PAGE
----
Pass the Puppy!

Kishi and Miko are always with me when the weather is cooler and there’s a dog-friendly patio where we can have lunch or drink beer with friends. Now that the cooler autumn temperatures are here, we’re ready to shake the summer air conditioning for time outdoors.

Yesterday, we stopped at a brewery after a 3-mile charity walk. They were perfect ladies as they’ve been so many times before. A toddler let Miko lick her fingers, and Kishi was happy to share pizza crust with anyone offering.

I can confidently take Kishi and Miko almost anywhere there is dog-friendly outdoor activities, and here’s why!

Kishi and Miko love people, including children; they are always admired for their Shiba good looks, and complimented on their polite manners.

When the girls were puppies, I let everyone hold them. Depending on where we were, “passing the puppy” was encouraged. My friends could cuddle and carry them without asking. I’d even encourage strangers (I trusted) to pet and handle them. I remember one night sitting on the patio of a local brewery when Kishi was less than 6 months old. A man sitting next to us was enthralled with her sweetness so I asked if he wanted to hold her. At first he couldn’t believe I made the offer then happily held her for a good part of an hour.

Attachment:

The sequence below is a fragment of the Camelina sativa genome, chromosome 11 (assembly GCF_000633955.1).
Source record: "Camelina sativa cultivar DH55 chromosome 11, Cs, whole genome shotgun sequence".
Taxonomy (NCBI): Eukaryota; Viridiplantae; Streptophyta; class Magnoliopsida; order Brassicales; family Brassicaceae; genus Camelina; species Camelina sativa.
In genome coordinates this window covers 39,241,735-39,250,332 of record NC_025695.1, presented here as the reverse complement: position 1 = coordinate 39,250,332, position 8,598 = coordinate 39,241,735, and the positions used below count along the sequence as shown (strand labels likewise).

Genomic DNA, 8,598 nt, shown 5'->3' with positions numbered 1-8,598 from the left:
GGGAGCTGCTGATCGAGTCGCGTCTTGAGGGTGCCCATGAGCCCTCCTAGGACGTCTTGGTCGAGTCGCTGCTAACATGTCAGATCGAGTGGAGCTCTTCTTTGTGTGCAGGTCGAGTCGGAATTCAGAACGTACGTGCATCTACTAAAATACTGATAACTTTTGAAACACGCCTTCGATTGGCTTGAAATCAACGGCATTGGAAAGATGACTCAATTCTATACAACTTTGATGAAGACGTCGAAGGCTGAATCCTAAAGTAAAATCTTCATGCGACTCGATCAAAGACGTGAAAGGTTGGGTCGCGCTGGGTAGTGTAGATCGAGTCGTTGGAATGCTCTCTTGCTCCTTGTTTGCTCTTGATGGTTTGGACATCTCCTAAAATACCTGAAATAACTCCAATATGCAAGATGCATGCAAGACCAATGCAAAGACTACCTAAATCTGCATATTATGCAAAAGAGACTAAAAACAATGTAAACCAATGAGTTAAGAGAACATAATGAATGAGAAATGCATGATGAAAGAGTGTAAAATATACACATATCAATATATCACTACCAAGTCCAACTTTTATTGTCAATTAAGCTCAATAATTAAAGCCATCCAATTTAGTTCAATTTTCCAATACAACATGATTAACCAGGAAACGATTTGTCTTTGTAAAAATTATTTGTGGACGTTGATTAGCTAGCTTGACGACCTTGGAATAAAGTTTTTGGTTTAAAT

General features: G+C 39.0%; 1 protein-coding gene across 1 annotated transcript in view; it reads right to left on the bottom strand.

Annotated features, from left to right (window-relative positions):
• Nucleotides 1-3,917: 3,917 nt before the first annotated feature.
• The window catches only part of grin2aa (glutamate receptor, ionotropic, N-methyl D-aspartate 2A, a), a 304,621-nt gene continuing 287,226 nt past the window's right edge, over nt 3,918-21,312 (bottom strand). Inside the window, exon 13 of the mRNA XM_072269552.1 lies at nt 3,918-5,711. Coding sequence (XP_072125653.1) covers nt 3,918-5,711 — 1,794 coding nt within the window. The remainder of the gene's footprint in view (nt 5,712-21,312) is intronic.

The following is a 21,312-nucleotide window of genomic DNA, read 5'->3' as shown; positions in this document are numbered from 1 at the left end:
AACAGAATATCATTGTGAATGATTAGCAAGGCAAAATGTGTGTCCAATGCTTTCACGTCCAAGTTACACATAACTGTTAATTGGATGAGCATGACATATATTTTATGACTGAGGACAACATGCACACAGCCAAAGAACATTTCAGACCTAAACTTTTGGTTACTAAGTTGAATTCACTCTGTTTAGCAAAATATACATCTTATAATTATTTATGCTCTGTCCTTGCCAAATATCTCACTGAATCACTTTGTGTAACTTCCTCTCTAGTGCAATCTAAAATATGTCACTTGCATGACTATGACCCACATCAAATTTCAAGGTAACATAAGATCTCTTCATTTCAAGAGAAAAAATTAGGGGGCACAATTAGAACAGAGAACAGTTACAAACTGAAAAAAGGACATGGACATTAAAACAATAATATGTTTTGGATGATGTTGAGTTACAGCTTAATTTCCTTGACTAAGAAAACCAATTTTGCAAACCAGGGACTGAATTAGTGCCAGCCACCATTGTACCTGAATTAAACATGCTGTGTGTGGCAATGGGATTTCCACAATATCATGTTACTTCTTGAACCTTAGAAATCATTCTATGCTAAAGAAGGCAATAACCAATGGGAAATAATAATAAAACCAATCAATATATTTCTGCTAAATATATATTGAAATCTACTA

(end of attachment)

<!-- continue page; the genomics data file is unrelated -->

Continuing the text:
Miko was a winter puppy, which meant we didn’t have as many outdoor options for socializing her. Still, I took her to friends’ homes, puppy kindergarten, and enrolled her in doggie daycare with Kishi. All of these settings gave her ample time to socialize with people and other dogs.

The importance of on-going, life-long socialization of a Shiba Inu is important–something that can’t be over-emphasized. No one can guarantee that a Shiba will always “play well” with all people or other dogs, but you have a better chance of success if you take them wherever you can.

If you have a new puppy, I encourage you to let women, men, children, teens, and more mature friends and strangers (you trust) hold him/her. As the puppy gets older, continue to invite these interactions as long as you haven’t seen your Shiba become overly shy or show tendencies toward aggression. If you’re ever unsure what to look for, especially if you’ve adopted a Shiba, reach out to a professional trainer to help you learn your dog’s body language and come up with a plan for socialization.




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